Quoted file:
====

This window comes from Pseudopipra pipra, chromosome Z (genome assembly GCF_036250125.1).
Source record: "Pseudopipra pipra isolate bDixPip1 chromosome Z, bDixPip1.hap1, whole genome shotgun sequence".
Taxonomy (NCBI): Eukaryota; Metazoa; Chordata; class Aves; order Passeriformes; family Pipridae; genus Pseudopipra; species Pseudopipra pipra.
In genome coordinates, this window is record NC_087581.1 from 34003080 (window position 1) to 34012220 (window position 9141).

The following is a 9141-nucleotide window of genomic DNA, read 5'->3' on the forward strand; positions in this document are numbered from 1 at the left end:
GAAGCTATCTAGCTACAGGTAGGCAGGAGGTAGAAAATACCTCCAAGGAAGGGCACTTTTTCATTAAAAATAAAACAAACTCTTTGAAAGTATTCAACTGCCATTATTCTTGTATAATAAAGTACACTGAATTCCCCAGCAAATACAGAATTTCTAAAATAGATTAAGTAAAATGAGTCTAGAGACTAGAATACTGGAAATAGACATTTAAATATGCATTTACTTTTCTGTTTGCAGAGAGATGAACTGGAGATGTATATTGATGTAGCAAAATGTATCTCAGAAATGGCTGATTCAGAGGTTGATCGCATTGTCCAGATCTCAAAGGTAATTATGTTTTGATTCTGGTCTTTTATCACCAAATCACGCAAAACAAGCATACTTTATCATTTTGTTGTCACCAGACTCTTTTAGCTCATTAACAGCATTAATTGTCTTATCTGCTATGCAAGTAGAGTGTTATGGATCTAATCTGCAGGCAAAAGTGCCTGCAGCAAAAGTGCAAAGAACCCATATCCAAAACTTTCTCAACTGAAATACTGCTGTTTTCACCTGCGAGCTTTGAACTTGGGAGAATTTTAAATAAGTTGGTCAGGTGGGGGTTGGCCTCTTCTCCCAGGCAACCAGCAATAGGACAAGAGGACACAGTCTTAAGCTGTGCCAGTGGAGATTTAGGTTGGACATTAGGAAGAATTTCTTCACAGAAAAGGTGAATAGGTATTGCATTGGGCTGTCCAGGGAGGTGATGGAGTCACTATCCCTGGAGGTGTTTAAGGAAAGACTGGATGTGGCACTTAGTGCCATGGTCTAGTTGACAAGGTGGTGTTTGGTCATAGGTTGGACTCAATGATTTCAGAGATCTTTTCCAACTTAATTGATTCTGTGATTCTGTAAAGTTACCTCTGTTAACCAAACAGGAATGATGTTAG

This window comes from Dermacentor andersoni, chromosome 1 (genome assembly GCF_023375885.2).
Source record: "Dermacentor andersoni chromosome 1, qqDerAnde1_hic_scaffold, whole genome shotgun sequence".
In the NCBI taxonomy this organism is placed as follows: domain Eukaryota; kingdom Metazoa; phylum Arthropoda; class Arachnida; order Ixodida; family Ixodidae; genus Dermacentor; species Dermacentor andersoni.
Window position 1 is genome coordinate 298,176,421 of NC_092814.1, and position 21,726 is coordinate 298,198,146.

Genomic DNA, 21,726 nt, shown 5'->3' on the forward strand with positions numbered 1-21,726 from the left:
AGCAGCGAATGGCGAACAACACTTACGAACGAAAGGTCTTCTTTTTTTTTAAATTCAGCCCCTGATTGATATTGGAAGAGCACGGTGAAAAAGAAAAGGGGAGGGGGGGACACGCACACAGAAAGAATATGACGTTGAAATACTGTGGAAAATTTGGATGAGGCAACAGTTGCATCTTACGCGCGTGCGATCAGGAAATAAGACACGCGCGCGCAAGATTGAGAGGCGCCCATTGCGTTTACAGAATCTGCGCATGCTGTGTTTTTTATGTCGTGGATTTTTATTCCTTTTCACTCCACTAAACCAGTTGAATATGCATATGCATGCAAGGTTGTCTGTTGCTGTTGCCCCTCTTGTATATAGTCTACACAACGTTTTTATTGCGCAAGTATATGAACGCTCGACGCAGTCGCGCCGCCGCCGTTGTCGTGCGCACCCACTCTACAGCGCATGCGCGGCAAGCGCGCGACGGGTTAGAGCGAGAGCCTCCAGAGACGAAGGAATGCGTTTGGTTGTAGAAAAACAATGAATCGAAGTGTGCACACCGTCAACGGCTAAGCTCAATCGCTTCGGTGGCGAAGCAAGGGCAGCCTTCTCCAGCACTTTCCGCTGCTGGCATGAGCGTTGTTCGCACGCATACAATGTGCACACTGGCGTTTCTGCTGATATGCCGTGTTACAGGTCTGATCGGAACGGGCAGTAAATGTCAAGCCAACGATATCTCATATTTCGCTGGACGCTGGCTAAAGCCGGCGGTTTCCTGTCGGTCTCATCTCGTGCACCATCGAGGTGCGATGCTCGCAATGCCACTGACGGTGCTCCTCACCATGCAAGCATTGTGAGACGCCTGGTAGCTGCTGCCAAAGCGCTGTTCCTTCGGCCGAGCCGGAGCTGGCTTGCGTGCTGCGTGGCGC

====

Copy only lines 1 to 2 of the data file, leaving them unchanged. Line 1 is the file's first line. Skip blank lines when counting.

This window comes from Pseudopipra pipra, chromosome Z (genome assembly GCF_036250125.1).
Source record: "Pseudopipra pipra isolate bDixPip1 chromosome Z, bDixPip1.hap1, whole genome shotgun sequence".